It is a sad and somewhat disconcerting truth that as we get older, our brains inevitably age and our intellectual capacity drops. Aging is just a part of life, and while there’s little we can do to prevent the process, there are still many things we can do to slow it, particularly when it comes to our brains and cognitive processes.
Here are just a few ways you can improve your mental agility and help slow the cerebral decline caused by aging.
Eating a balanced, healthy diet
We all know the saying, “You are what you eat,” and this applies equally to our brains as much as our bodies. In particular, the Mediterranean diet is renowned for being full of nutrients, perfect for stimulating better cardiovascular and cognitive health.
A diet rich in fish, poultry and dairy products — mixed with natural fruits, vegetables, grains nuts and seeds — provides the perfect mix of nutrients required for a healthy life.
These proteins, fats, carbohydrates, vitamins and minerals protect against cancers and dementia while also promoting good general health.
The benefits of physical exercise are clear to see on the body, but physical exertion also has unexpected — yet profound — effects on the brain.
Physical exercise helps relieve anxiety, insomnia and depression and also prevents dementia and other harmful cognitive problems. Moreover, exercise makes us tired which, in turn, encourages better and deeper sleep patterns.
Mental stimulation, games and exercise
It should come as little surprise that stimulation of the brain helps protect against mental decline, dementia and other damaging symptoms. In particular, writing, reading, solving puzzles, playing music and games are particularly beneficial against the aging process.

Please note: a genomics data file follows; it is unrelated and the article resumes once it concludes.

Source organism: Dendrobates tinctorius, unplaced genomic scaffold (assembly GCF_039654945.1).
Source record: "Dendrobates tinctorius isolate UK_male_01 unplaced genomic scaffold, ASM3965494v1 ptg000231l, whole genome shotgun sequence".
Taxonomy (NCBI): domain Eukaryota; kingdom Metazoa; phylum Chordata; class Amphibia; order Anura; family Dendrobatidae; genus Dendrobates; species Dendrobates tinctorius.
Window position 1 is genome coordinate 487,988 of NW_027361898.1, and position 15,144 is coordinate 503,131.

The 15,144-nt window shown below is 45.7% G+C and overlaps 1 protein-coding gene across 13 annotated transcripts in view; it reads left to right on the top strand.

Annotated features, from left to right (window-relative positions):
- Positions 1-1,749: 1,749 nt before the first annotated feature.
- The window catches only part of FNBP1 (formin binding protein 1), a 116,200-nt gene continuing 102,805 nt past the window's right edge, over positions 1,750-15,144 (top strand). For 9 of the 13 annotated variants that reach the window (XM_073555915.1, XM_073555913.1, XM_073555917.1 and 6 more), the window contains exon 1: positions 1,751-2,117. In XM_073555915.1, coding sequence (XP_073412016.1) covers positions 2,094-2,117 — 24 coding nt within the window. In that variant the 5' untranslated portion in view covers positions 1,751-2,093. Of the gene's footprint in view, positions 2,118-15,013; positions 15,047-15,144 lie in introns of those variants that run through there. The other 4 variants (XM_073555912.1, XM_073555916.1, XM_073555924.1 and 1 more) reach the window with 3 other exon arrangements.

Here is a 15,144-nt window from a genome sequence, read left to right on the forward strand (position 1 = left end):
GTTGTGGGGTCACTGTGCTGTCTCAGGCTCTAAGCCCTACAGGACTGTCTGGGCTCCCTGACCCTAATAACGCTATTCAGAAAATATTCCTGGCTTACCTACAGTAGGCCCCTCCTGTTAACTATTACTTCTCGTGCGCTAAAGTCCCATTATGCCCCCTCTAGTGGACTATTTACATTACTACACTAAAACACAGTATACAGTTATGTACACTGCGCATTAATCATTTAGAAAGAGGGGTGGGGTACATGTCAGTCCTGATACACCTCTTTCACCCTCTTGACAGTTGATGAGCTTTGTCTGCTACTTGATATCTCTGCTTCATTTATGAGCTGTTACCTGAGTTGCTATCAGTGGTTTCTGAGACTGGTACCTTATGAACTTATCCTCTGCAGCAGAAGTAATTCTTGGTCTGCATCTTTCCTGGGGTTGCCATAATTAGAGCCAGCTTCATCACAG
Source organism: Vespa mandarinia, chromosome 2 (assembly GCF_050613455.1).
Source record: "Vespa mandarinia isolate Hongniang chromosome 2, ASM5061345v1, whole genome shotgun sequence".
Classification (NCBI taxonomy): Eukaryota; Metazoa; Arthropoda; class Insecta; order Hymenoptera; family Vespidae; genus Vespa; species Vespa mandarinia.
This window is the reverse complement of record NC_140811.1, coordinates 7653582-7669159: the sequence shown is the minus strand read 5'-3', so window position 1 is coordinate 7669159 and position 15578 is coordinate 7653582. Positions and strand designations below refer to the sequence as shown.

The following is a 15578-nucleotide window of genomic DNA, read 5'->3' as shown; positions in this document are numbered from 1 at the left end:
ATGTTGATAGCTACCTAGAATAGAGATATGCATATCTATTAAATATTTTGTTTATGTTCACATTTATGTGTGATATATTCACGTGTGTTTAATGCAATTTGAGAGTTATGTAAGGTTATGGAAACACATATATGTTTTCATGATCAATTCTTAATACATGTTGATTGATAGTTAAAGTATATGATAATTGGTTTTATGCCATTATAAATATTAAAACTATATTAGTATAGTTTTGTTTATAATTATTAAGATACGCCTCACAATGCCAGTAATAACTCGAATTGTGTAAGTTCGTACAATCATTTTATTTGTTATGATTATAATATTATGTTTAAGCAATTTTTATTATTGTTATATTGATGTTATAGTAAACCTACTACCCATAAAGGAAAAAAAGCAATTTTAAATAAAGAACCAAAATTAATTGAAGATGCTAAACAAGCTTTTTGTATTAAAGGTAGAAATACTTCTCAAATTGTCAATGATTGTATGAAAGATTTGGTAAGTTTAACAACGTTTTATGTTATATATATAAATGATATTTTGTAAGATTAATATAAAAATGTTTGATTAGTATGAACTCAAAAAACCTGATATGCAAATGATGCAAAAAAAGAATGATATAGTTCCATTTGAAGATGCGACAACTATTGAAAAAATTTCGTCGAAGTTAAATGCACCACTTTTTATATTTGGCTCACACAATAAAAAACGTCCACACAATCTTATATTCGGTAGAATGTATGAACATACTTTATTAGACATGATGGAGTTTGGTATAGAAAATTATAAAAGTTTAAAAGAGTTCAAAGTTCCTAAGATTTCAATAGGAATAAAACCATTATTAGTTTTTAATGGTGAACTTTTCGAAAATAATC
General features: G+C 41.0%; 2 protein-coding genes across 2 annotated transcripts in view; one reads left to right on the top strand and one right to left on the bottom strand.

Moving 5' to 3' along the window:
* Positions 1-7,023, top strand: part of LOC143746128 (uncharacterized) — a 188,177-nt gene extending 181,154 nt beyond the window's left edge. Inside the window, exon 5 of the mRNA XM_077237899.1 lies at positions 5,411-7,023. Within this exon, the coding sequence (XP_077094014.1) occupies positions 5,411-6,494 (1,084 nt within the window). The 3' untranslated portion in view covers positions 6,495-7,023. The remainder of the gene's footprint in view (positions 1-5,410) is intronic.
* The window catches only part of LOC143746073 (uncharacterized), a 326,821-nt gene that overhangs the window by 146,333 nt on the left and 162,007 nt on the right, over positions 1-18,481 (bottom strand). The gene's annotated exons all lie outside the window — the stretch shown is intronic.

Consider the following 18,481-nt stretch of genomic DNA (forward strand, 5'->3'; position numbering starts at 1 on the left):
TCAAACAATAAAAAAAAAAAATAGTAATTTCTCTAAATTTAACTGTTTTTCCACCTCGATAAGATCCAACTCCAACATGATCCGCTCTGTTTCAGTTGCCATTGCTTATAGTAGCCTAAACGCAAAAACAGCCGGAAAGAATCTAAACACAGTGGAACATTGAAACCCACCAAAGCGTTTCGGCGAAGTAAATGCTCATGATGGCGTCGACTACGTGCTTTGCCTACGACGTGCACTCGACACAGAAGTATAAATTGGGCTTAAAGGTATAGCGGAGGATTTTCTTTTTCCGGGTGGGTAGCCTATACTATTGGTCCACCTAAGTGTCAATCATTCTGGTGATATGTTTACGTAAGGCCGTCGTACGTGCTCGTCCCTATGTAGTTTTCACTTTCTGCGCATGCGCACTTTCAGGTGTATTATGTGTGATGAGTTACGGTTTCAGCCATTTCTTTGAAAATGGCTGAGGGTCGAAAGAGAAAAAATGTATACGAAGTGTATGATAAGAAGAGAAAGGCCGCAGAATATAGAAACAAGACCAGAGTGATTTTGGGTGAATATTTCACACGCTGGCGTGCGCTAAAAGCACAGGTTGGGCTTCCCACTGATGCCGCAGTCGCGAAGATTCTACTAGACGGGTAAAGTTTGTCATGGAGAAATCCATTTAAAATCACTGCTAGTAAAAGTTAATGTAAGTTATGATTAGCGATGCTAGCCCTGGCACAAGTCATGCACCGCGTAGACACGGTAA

With more “silver surfers” than ever these days, online games have proven incredibly popular as a source for mental stimulation. Games like bingo have a proven impact on improving memory and cognitive function. Bingo sites online also provide a highly social experience, particularly for older, less mobile people, again improving overall mental health and encouraging social engagement.
Strong social networks and interaction are known to be at least as, if not more important, than physical and mental exercise. Our social connections don’t just keep us engaged and active; they also provide a vital support network for helping us through the more challenging times in life.
Loneliness often leads to depression which, in turn, directly correlates with mental decline. Social interaction boosts cognitive levels, improves attention and memory, gives us a support network to rely on and also lowers stress levels.
While it might seem slightly unlikely, there is a growing body of evidence to suggest that drinking a small amount of alcohol daily is good for the brain — particularly in older citizens.
Recent studies have shown that alcohol in moderation can protect against dementia and Alzheimer’s disease. While more research is needed, there is still a consensus that alcoholic drinks should be limited to two a day for men and one for women.
Indeed, one study showed that males who drink more than four drinks per day (three drinks per day for women) are 22% more likely to suffer from Alzheimer’s.